Investigating the Gas Core-Out Ratio of Gas-Assisted Injection Molding through Advanced CAE Technology

Sep 20, 2016 -- In gas-assisted injection molding (GAIM) process, gas is injected into the mold cavity to core out a network of hollow channels and drive the polymer melt to form a part. Compared to conventional injection molding, GAIM is a breakthrough technology that is able to save plastic materials and shorten the cycle time. However, sometimes GAIM is still limited since the gas is difficult to control and observe during the process. Also, many new design parameters such as gas injection port location and number, the starting gas injection time, and injection pressure and flow rate, often greatly affect the mold development cost.

In order to solve the issues above, Moldex3D Gas-Assisted Injection Molding (GAIM) module enables users to visualize the gas penetration behaviors and provides overflow predictions. Users can use the tool to optimize filling parameters, including gas time control, gas enter location and the overflow region and also to predict potential defects such as weld lines, flow marks, shrinkage, or flatness. The simulation also enables visualization of the thickness and core-out ratio distributions.

The following case is a thin plate with a semicircular cross section gas channel (Fig. 1). The predicted filling patterns at different polymer injection phase are illustrated in Fig. 2. According to the published experimental data (Ref. 1), the measured gas penetration length is about 15.8 cm. The gas penetration length predicted by Moldex3D is 16.0 cm, which correlates well with the experimental observations on the polymer melt locations.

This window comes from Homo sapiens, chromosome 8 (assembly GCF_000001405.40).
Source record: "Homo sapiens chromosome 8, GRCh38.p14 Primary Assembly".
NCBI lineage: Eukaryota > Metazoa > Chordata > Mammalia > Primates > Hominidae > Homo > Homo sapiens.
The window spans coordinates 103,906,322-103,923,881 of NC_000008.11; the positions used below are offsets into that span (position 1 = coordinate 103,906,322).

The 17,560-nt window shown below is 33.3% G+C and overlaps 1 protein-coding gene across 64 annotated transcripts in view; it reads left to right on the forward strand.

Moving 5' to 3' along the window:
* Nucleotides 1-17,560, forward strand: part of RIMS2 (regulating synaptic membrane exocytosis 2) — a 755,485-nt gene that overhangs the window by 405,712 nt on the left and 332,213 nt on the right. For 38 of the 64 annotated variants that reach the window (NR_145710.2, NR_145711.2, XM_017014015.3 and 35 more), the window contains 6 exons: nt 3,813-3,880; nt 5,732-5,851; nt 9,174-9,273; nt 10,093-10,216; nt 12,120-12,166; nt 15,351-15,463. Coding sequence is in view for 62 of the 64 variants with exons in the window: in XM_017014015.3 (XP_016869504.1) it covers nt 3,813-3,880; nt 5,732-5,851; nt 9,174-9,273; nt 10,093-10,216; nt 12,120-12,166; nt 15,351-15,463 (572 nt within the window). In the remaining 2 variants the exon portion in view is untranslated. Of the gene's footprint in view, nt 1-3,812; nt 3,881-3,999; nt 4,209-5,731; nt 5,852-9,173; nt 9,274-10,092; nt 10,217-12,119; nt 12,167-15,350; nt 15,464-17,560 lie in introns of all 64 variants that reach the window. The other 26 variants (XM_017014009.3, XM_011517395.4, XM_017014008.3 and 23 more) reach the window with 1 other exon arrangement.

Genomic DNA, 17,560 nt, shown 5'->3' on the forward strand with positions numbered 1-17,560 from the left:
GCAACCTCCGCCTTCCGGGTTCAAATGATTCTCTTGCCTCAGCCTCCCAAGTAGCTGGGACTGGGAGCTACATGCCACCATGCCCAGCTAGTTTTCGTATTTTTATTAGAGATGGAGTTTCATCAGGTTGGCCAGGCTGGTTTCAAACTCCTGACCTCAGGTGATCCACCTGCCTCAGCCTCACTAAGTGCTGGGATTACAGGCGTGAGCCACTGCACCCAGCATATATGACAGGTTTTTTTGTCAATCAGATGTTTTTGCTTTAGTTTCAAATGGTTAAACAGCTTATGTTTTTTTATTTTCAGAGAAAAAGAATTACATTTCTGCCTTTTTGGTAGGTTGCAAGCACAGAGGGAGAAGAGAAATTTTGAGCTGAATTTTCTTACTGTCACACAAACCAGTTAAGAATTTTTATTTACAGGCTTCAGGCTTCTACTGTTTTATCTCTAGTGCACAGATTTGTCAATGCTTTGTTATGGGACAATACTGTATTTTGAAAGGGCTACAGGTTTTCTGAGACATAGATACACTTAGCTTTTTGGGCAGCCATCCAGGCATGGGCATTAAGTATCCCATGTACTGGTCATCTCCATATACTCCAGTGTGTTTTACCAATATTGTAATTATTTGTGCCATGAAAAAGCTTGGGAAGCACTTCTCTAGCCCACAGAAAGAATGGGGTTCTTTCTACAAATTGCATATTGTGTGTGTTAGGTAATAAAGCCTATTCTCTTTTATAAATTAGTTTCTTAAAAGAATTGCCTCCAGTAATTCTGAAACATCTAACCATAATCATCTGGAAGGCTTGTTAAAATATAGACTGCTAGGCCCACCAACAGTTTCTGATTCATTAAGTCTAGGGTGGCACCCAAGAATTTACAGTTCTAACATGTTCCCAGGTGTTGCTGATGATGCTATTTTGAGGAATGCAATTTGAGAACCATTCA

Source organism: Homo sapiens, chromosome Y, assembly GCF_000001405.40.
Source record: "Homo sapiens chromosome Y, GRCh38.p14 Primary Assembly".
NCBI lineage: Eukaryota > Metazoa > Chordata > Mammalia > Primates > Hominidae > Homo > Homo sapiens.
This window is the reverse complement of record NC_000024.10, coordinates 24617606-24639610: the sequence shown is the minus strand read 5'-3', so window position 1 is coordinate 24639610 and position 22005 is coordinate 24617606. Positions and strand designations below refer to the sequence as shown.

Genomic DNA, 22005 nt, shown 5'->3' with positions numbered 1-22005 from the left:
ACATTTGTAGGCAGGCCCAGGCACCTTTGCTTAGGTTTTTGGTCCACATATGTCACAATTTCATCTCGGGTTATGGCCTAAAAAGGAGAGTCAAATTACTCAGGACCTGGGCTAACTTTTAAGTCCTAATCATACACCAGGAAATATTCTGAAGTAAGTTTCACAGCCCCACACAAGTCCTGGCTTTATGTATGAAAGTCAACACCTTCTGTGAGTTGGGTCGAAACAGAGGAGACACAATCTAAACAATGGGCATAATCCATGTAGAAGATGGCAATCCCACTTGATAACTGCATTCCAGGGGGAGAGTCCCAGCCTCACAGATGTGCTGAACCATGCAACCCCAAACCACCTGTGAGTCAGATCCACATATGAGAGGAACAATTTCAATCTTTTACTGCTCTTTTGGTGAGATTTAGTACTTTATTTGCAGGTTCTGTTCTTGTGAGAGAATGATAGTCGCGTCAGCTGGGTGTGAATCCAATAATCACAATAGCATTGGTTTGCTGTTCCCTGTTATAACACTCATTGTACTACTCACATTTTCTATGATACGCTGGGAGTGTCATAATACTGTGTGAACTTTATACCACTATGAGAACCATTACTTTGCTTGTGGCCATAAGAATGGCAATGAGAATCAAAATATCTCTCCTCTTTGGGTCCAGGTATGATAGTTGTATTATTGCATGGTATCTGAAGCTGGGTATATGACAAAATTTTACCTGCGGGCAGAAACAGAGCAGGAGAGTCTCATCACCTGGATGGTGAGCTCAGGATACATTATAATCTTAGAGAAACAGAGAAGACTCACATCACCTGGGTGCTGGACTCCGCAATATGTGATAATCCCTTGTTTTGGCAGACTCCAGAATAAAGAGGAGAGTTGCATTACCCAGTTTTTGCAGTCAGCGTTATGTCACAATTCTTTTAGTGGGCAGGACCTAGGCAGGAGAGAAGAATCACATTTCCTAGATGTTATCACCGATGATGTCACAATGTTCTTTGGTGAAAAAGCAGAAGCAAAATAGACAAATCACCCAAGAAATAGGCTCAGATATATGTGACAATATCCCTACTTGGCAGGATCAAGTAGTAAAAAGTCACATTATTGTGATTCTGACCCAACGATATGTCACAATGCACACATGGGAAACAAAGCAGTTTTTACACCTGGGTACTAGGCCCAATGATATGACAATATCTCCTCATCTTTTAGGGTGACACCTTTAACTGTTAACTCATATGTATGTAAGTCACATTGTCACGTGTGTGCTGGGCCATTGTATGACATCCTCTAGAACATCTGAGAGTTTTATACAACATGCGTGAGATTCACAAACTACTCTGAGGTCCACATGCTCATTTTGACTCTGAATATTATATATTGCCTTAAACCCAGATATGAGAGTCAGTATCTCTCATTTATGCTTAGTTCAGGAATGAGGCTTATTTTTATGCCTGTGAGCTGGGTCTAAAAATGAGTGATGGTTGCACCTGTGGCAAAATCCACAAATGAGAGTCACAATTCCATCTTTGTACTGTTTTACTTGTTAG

Fig. 1 Geometrical parameters of a thin plate with a gas channel
(a)    Filling Percentage 75%
(b)    Filling Percentage 94%
(c)    The end of Filling
Fig. 2 The filling patterns of polymer melt and gas fronts of the thin plate.

In order to examine the gas penetration in the lateral direction, both the simulation and experiment results of the gas core-out ratio along the gas penetration direction are plotted in Fig. 3. The definition of gas core-out ratio is in Fig. 4. The predicted ratio in the present framework shows the same trend as the experimental value. The gas core-out ratio is observed almost constant during the primary penetration. Thereafter, it decreases with a slope at the secondary penetration and finally becomes zero at the bubble tip. The results proved the Moldex3D can predict both the primary and secondary penetration phenomena precisely in gas-assisted injection molding process.

Fig. 3 Distrubtion of Gas-Core out ratio (R-S)/R along the gas penetration direction
Fig. 4 The definition of the Gas-Core out ratio (R-S)/R

The experimental results are in good agreement with the simulation results. This proves that Moldex3D GAIM is able to model the polymer melt filling and gas penetration in GAIM, and users can easily visualize the skin thickness and core-out ratio distributions through the simulation results. Thus, it enables a better understanding of the melt and gas behaviors to allow more flexibilities in design optimization before actual manufacturing.

Ref. 1  Chen S. C., Cheng N. T., Hu S. Y. Simulation of primary and secondary gas penetration for a gas-assisted injection-molded thin part with gas channel. Journal of Applied Polymer Science 1998; 67: 1553-1564.

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